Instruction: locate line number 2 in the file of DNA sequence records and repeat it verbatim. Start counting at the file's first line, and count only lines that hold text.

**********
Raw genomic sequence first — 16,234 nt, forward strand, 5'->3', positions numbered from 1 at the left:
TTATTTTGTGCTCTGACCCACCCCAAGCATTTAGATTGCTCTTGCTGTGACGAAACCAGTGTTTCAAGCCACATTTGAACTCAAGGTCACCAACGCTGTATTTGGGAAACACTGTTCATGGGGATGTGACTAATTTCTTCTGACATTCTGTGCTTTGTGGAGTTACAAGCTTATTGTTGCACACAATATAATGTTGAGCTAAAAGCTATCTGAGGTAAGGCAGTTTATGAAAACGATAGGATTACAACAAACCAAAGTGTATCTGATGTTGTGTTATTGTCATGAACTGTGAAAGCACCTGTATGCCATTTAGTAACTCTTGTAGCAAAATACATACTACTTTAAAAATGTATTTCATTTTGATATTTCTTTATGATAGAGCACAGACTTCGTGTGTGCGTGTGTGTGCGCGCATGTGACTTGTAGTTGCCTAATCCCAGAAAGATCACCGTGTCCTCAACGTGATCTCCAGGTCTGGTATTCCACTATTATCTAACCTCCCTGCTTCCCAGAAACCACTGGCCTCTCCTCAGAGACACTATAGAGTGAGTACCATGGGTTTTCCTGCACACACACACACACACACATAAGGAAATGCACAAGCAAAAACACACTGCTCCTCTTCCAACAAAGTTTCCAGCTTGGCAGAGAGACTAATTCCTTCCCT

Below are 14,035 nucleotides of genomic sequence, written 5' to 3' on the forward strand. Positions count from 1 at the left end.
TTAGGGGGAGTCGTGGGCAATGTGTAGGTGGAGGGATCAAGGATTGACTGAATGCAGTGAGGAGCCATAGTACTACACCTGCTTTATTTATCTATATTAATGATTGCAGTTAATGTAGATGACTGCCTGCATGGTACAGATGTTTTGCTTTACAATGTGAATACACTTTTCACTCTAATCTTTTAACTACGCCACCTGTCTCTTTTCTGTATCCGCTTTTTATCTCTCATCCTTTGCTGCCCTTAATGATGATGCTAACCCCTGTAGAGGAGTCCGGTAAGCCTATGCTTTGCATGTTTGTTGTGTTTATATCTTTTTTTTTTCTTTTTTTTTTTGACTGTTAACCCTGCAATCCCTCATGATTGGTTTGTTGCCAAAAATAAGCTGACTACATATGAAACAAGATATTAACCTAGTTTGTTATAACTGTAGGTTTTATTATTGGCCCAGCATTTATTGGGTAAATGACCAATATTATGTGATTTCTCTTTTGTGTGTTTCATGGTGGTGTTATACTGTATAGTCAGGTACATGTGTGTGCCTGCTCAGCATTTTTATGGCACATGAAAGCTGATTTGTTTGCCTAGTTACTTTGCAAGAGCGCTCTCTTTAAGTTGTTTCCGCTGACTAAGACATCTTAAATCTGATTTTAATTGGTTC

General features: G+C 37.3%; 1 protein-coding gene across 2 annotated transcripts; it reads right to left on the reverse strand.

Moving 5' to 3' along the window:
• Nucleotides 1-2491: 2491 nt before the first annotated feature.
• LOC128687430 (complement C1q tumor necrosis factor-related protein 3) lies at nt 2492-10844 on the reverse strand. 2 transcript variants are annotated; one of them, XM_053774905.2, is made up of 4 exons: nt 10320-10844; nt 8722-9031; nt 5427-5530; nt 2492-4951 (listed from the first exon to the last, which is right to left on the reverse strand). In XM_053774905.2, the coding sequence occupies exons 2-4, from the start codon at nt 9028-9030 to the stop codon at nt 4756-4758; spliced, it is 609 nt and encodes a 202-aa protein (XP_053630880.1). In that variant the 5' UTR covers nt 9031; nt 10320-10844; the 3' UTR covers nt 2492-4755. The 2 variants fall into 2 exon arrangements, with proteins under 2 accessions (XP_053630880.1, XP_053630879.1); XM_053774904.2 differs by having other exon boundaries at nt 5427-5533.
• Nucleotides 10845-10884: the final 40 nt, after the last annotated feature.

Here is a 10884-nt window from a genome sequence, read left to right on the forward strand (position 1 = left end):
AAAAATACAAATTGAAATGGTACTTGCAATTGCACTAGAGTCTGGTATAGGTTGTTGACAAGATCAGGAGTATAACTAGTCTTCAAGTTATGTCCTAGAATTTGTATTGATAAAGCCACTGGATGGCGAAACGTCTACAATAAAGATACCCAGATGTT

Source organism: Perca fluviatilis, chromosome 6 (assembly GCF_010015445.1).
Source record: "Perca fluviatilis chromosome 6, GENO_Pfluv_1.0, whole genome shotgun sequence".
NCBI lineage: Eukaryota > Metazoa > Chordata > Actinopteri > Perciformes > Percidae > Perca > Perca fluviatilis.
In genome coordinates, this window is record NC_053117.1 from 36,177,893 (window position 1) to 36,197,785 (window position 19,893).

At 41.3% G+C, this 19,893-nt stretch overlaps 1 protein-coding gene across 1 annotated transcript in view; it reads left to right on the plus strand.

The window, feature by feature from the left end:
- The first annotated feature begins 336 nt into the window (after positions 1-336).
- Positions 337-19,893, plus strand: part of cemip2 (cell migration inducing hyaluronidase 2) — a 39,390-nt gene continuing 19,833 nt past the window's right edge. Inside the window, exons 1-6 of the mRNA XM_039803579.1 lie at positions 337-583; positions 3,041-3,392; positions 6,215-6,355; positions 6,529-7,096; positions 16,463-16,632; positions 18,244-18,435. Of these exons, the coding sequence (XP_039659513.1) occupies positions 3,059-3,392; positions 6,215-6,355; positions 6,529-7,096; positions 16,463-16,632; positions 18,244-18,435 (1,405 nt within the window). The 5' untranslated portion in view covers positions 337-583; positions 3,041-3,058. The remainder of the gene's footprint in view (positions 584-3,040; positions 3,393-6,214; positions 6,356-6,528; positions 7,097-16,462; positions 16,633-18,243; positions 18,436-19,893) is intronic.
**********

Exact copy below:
TTATTTTGTGCTCTGACCCACCCCAAGCATTTAGATTGCTCTTGCTGTGACGAAACCAGTGTTTCAAGCCACATTTGAACTCAAGGTCACCAACGCTGTATTTGGGAAACACTGTTCATGGGGATGTGACTAATTTCTTCTGACATTCTGTGCTTTGTGGAGTTACAAGCTTATTGTTGCACACAATATAATGTTGAGCTAAAAGCTATCTGAGGTAAGGCAGTTTATGAAAACGATAGGATTACAACAAACCAAAGTGTATCTGATGTTGTGTTATTGTCATGAACTGTGAAAGCACCTGTATGCCATTTAGTAACTCTTGTAGCAAAATACATACTACTTTAAAAATGTATTTCATTTTGATATTTCTTTATGATAGAGCACAGACTTCGTGTGTGCGTGTGTGTGCGCGCATGTGACTTGTAGTTGCCTAATCCCAGAAAGATCACCGTGTCCTCAACGTGATCTCCAGGTCTGGTATTCCACTATTATCTAACCTCCCTGCTTCCCAGAAACCACTGGCCTCTCCTCAGAGACACTATAGAGTGAGTACCATGGGTTTTCCTGCACACACACACACACACACATAAGGAAATGCACAAGCAAAAACACACTGCTCCTCTTCCAACAAAGTTTCCAGCTTGGCAGAGAGACTAATTCCTTCCCT